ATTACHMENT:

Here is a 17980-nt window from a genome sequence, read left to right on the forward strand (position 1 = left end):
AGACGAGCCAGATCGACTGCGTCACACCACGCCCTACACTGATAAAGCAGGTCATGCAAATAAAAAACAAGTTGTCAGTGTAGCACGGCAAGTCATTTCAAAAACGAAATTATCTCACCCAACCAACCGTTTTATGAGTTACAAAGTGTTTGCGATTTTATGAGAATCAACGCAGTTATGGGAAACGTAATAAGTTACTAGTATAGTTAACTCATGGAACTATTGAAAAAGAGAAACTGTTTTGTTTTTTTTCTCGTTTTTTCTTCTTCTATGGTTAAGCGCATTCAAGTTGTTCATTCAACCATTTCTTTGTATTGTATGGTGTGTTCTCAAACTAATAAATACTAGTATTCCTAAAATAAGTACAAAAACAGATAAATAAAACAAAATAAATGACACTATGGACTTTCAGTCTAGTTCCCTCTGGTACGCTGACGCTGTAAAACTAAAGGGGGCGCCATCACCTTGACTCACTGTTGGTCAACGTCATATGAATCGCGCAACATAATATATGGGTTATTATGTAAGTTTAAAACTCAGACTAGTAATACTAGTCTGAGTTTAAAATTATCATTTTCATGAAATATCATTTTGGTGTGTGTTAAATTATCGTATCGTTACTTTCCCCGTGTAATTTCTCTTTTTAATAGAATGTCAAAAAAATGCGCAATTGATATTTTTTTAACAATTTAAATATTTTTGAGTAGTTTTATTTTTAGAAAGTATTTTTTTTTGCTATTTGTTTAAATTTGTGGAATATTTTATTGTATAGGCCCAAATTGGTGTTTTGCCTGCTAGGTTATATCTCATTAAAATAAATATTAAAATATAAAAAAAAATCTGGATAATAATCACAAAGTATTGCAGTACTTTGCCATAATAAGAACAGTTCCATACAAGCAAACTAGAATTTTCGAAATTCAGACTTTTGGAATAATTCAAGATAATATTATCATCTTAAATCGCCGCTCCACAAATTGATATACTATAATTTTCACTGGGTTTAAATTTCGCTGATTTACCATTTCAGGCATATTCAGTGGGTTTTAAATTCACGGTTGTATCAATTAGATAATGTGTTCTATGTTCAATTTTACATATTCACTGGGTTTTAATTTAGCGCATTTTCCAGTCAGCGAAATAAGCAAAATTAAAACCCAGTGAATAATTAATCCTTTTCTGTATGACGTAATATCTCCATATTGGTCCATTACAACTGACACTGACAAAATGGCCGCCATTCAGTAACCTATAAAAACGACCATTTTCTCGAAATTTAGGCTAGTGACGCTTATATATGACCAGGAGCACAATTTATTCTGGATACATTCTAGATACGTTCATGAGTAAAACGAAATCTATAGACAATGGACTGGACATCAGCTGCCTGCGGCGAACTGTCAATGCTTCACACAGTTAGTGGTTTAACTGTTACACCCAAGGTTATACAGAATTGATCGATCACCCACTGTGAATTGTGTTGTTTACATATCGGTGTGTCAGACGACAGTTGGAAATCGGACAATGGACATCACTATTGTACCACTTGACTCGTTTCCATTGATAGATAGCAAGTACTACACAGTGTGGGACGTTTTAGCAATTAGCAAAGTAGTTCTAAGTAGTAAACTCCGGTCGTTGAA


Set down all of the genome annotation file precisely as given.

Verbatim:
Here is a 17980-nt window from a genome sequence, read left to right on the forward strand (position 1 = left end):
AGACGAGCCAGATCGACTGCGTCACACCACGCCCTACACTGATAAAGCAGGTCATGCAAATAAAAAACAAGTTGTCAGTGTAGCACGGCAAGTCATTTCAAAAACGAAATTATCTCACCCAACCAACCGTTTTATGAGTTACAAAGTGTTTGCGATTTTATGAGAATCAACGCAGTTATGGGAAACGTAATAAGTTACTAGTATAGTTAACTCATGGAACTATTGAAAAAGAGAAACTGTTTTGTTTTTTTTCTCGTTTTTTCTTCTTCTATGGTTAAGCGCATTCAAGTTGTTCATTCAACCATTTCTTTGTATTGTATGGTGTGTTCTCAAACTAATAAATACTAGTATTCCTAAAATAAGTACAAAAACAGATAAATAAAACAAAATAAATGACACTATGGACTTTCAGTCTAGTTCCCTCTGGTACGCTGACGCTGTAAAACTAAAGGGGGCGCCATCACCTTGACTCACTGTTGGTCAACGTCATATGAATCGCGCAACATAATATATGGGTTATTATGTAAGTTTAAAACTCAGACTAGTAATACTAGTCTGAGTTTAAAATTATCATTTTCATGAAATATCATTTTGGTGTGTGTTAAATTATCGTATCGTTACTTTCCCCGTGTAATTTCTCTTTTTAATAGAATGTCAAAAAAATGCGCAATTGATATTTTTTTAACAATTTAAATATTTTTGAGTAGTTTTATTTTTAGAAAGTATTTTTTTTTGCTATTTGTTTAAATTTGTGGAATATTTTATTGTATAGGCCCAAATTGGTGTTTTGCCTGCTAGGTTATATCTCATTAAAATAAATATTAAAATATAAAAAAAAATCTGGATAATAATCACAAAGTATTGCAGTACTTTGCCATAATAAGAACAGTTCCATACAAGCAAACTAGAATTTTCGAAATTCAGACTTTTGGAATAATTCAAGATAATATTATCATCTTAAATCGCCGCTCCACAAATTGATATACTATAATTTTCACTGGGTTTAAATTTCGCTGATTTACCATTTCAGGCATATTCAGTGGGTTTTAAATTCACGGTTGTATCAATTAGATAATGTGTTCTATGTTCAATTTTACATATTCACTGGGTTTTAATTTAGCGCATTTTCCAGTCAGCGAAATAAGCAAAATTAAAACCCAGTGAATAATTAATCCTTTTCTGTATGACGTAATATCTCCATATTGGTCCATTACAACTGACACTGACAAAATGGCCGCCATTCAGTAACCTATAAAAACGACCATTTTCTCGAAATTTAGGCTAGTGACGCTTATATATGACCAGGAGCACAATTTATTCTGGATACATTCTAGATACGTTCATGAGTAAAACGAAATCTATAGACAATGGACTGGACATCAGCTGCCTGCGGCGAACTGTCAATGCTTCACACAGTTAGTGGTTTAACTGTTACACCCAAGGTTATACAGAATTGATCGATCACCCACTGTGAATTGTGTTGTTTACATATCGGTGTGTCAGACGACAGTTGGAAATCGGACAATGGACATCACTATTGTACCACTTGACTCGTTTCCATTGATAGATAGCAAGTACTACACAGTGTGGGACGTTTTAGCAATTAGCAAAGTAGTTCTAAGTAGTAAACTCCGGTCGTTGAA